Grosscup, Peter S. (1852–1921)

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GROSSCUP, PETER S. (1852–1921)

Peter Stenger Grosscup served nineteen years in the lower federal courts, the last twelve (1899–1911) on the Seventh Circuit Court of Appeals. Controversy dogged his judicial career. He preached the inevitability of industrial consolidation and the need for reasonable regulation of capital and labor. The judge's numerous critics within the Progressive movement charged that his conception of reasonableness merely disguised a probusiness bias.

Grosscup in 1894 gained national attention during the violent confrontation between Eugene V. Debs's American Railway Union and the Pullman Palace Car Company. The judge's sympathies were clear. Grosscup issued an injunction ordering the strikers to cease disruption of interstate commerce and the mails. Grosscup, describing the strikers to a federal grand jury, observed that "neither the torch of the incendiary, or the weapon of the insurrectionist, nor the inflamed tongue of him who incites to fire and sword is the instrument to bring about reform."

Grosscup's pronouncements in favor of reasonable regulation clashed with his advocacy of the abolition of the sherman antitrust act and his evanescent enforcement record. In United States v. Swift & Co. (1903) he did hold that since the commerce power included intercourse brought about by sale or exchange, application of the Sherman Act to outlaw price fixing by the Beef Trust was constitutional. However, in Standard Oil Co. of Indiana v. United States (1908), he spoke for a unanimous circuit court in reversing a district court fine of $29,240,000 against an oil company valued at $1,000,000. Grosscup testily wrote that the holding company—which could have afforded to pay—had not been on trial. The judge responded with mocking indifference to President theodore roosevelt's sharp denunciation of the opinion.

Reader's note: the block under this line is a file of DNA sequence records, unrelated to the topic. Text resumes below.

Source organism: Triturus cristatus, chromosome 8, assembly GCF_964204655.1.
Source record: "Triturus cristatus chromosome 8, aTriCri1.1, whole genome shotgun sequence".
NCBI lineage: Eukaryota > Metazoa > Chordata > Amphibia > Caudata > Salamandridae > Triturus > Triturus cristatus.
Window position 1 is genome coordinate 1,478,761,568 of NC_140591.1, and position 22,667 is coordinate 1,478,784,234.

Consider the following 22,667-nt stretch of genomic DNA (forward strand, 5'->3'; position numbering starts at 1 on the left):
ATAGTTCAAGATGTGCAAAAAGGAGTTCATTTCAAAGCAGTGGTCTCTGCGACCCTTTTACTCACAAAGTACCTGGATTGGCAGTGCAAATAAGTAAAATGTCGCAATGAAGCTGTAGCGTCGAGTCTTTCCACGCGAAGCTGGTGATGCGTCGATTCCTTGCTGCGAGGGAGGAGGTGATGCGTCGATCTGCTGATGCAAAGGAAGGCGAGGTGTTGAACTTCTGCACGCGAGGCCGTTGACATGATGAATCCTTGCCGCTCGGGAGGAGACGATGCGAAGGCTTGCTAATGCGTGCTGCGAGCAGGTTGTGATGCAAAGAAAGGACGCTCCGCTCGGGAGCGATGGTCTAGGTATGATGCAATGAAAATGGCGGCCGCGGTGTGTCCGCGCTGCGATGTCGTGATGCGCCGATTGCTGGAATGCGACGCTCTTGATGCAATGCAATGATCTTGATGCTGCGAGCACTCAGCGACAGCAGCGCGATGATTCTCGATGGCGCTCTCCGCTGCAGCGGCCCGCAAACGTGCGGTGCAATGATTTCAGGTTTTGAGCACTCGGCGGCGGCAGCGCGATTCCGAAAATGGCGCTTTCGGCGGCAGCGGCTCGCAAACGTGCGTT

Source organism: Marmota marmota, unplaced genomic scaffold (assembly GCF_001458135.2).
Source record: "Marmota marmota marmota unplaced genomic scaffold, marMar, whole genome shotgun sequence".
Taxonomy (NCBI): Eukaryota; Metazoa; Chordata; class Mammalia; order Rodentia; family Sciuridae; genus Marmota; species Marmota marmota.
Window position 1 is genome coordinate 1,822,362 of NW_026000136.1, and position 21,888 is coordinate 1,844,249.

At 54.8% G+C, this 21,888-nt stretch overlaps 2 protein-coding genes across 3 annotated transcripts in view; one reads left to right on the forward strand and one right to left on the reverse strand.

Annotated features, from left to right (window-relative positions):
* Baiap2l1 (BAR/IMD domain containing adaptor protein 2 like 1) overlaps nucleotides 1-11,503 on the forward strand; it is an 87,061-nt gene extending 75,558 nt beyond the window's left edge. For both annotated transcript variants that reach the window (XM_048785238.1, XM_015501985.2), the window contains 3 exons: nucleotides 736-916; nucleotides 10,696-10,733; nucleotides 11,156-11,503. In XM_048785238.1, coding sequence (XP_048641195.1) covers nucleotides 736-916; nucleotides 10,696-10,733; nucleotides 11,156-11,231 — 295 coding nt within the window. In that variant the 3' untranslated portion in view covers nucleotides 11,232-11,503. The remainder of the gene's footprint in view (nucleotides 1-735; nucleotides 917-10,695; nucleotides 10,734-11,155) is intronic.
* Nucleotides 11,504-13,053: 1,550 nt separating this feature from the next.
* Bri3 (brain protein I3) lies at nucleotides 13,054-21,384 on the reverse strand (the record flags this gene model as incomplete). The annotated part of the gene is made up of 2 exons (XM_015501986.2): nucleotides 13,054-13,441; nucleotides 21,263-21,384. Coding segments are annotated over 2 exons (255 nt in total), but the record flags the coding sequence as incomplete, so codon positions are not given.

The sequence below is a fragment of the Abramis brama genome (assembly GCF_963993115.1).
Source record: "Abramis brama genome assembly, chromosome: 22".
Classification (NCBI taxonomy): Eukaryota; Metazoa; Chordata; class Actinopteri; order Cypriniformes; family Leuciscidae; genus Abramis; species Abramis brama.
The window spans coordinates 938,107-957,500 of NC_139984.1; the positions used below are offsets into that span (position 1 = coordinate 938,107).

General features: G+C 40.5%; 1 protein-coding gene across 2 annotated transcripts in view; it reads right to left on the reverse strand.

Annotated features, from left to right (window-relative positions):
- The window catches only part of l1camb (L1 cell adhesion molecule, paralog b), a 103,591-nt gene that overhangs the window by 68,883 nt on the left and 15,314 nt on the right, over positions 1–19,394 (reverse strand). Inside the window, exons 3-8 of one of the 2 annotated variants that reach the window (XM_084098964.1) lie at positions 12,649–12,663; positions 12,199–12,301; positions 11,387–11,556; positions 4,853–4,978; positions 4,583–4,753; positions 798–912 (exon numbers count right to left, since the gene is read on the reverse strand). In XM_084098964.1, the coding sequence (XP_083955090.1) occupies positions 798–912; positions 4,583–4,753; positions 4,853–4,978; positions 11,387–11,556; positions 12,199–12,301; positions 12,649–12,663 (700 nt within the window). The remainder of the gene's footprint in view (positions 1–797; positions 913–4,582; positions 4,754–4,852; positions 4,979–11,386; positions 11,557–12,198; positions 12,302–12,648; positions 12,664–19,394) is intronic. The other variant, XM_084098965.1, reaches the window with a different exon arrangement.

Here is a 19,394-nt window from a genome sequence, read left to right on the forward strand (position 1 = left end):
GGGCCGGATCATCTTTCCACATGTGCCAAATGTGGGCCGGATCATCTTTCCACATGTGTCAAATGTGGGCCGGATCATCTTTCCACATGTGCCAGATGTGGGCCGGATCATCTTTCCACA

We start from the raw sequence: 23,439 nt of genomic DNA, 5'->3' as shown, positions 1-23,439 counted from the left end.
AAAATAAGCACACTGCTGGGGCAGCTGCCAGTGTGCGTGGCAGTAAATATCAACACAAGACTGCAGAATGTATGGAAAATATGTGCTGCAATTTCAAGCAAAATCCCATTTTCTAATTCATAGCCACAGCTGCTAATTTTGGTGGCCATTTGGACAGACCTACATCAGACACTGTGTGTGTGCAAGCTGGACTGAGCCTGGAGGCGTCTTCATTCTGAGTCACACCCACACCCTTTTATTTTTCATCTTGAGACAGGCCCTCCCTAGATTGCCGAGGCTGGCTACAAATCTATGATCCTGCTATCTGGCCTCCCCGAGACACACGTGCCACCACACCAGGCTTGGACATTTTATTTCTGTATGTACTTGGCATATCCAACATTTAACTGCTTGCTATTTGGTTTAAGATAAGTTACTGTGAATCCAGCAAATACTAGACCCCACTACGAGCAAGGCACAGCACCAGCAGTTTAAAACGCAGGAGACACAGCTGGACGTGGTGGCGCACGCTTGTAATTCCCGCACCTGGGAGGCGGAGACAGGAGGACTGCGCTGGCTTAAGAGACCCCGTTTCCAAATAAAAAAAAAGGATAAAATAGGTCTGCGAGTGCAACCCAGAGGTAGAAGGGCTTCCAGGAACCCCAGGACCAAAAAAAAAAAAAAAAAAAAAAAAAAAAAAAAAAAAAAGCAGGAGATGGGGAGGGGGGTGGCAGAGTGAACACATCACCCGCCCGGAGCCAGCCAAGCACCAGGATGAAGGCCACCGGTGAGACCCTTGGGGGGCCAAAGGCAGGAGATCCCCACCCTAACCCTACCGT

Grosscup was publicly perceived as a tool of the corporations. His involvement as a shareholder and director of several businesses further undermined his judicial credibility. After resigning under pressure, Grosscup successfully defied his critics to prove misconduct.

Kermit L. Hall


Vance, John T. 1964 Peter Stenger Grosscup. Dictionary of American Biography, Vol. 4:21–22. New York: Scribner's.